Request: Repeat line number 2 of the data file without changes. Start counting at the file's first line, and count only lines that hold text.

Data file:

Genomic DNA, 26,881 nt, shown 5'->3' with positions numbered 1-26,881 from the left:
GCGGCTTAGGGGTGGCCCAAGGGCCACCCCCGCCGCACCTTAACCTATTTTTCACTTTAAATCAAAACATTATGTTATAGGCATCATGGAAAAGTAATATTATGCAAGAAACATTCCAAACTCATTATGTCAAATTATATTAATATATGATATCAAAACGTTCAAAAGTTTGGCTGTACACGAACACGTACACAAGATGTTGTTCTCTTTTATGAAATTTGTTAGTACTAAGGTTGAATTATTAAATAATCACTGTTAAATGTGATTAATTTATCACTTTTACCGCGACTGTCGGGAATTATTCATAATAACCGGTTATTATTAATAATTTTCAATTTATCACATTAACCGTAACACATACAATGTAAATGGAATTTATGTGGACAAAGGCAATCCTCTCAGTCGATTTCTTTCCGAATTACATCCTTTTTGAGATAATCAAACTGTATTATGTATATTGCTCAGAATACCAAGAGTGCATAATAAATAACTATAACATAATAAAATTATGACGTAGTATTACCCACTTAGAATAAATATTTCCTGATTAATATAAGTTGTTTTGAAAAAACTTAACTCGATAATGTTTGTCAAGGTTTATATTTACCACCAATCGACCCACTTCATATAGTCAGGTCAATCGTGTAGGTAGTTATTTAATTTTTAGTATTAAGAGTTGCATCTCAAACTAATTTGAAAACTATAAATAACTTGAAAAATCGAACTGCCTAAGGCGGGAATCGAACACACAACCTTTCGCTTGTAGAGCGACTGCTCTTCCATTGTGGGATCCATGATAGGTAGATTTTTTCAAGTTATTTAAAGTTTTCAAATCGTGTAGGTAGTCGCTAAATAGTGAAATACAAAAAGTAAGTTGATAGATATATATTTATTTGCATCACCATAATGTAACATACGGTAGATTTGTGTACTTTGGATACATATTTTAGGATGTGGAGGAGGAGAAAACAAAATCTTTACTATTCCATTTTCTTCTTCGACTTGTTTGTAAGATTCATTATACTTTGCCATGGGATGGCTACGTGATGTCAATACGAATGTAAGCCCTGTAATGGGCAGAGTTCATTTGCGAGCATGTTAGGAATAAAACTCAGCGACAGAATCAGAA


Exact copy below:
GCGGCTTAGGGGTGGCCCAAGGGCCACCCCCGCCGCACCTTAACCTATTTTTCACTTTAAATCAAAACATTATGTTATAGGCATCATGGAAAAGTAATATTATGCAAGAAACATTCCAAACTCATTATGTCAAATTATATTAATATATGATATCAAAACGTTCAAAAGTTTGGCTGTACACGAACACGTACACAAGATGTTGTTCTCTTTTATGAAATTTGTTAGTACTAAGGTTGAATTATTAAATAATCACTGTTAAATGTGATTAATTTATCACTTTTACCGCGACTGTCGGGAATTATTCATAATAACCGGTTATTATTAATAATTTTCAATTTATCACATTAACCGTAACACATACAATGTAAATGGAATTTATGTGGACAAAGGCAATCCTCTCAGTCGATTTCTTTCCGAATTACATCCTTTTTGAGATAATCAAACTGTATTATGTATATTGCTCAGAATACCAAGAGTGCATAATAAATAACTATAACATAATAAAATTATGACGTAGTATTACCCACTTAGAATAAATATTTCCTGATTAATATAAGTTGTTTTGAAAAAACTTAACTCGATAATGTTTGTCAAGGTTTATATTTACCACCAATCGACCCACTTCATATAGTCAGGTCAATCGTGTAGGTAGTTATTTAATTTTTAGTATTAAGAGTTGCATCTCAAACTAATTTGAAAACTATAAATAACTTGAAAAATCGAACTGCCTAAGGCGGGAATCGAACACACAACCTTTCGCTTGTAGAGCGACTGCTCTTCCATTGTGGGATCCATGATAGGTAGATTTTTTCAAGTTATTTAAAGTTTTCAAATCGTGTAGGTAGTCGCTAAATAGTGAAATACAAAAAGTAAGTTGATAGATATATATTTATTTGCATCACCATAATGTAACATACGGTAGATTTGTGTACTTTGGATACATATTTTAGGATGTGGAGGAGGAGAAAACAAAATCTTTACTATTCCATTTTCTTCTTCGACTTGTTTGTAAGATTCATTATACTTTGCCATGGGATGGCTACGTGATGTCAATACGAATGTAAGCCCTGTAATGGGCAGAGTTCATTTGCGAGCATGTTAGGAATAAAACTCAGCGACAGAATCAGAA